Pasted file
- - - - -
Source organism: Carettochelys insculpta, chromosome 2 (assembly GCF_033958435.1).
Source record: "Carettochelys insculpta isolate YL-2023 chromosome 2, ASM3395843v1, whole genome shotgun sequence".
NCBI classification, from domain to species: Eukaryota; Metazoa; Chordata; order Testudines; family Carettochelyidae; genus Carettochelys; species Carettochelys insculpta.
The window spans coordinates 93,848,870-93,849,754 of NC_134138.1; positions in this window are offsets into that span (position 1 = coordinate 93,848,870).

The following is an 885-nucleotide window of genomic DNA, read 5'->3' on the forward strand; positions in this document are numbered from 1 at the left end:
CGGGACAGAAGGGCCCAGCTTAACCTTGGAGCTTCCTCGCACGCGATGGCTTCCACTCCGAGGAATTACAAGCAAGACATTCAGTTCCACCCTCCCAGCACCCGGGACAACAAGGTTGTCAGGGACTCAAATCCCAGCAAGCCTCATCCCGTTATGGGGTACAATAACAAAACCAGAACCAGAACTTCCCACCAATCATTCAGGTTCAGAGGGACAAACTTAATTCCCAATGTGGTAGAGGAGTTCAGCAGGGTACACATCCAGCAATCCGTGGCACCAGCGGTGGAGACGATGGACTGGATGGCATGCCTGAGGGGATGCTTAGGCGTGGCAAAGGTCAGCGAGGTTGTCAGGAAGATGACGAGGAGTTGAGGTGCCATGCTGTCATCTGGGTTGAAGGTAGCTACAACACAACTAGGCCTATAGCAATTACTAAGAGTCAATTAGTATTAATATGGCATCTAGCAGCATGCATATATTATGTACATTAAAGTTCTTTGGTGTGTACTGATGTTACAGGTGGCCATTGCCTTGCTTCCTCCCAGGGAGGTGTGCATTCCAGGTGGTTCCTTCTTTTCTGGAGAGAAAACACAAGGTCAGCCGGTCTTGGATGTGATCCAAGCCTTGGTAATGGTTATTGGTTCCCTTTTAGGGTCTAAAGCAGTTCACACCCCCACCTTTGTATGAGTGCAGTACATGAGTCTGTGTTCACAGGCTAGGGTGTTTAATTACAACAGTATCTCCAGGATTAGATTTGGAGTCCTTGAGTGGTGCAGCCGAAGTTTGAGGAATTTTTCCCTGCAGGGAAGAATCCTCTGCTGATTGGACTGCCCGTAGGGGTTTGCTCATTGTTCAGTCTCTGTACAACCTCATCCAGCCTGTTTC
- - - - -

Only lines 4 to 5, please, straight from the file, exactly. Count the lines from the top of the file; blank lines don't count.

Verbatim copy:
The window spans coordinates 93,848,870-93,849,754 of NC_134138.1; positions in this window are offsets into that span (position 1 = coordinate 93,848,870).

The following is an 885-nucleotide window of genomic DNA, read 5'->3' on the forward strand; positions in this document are numbered from 1 at the left end: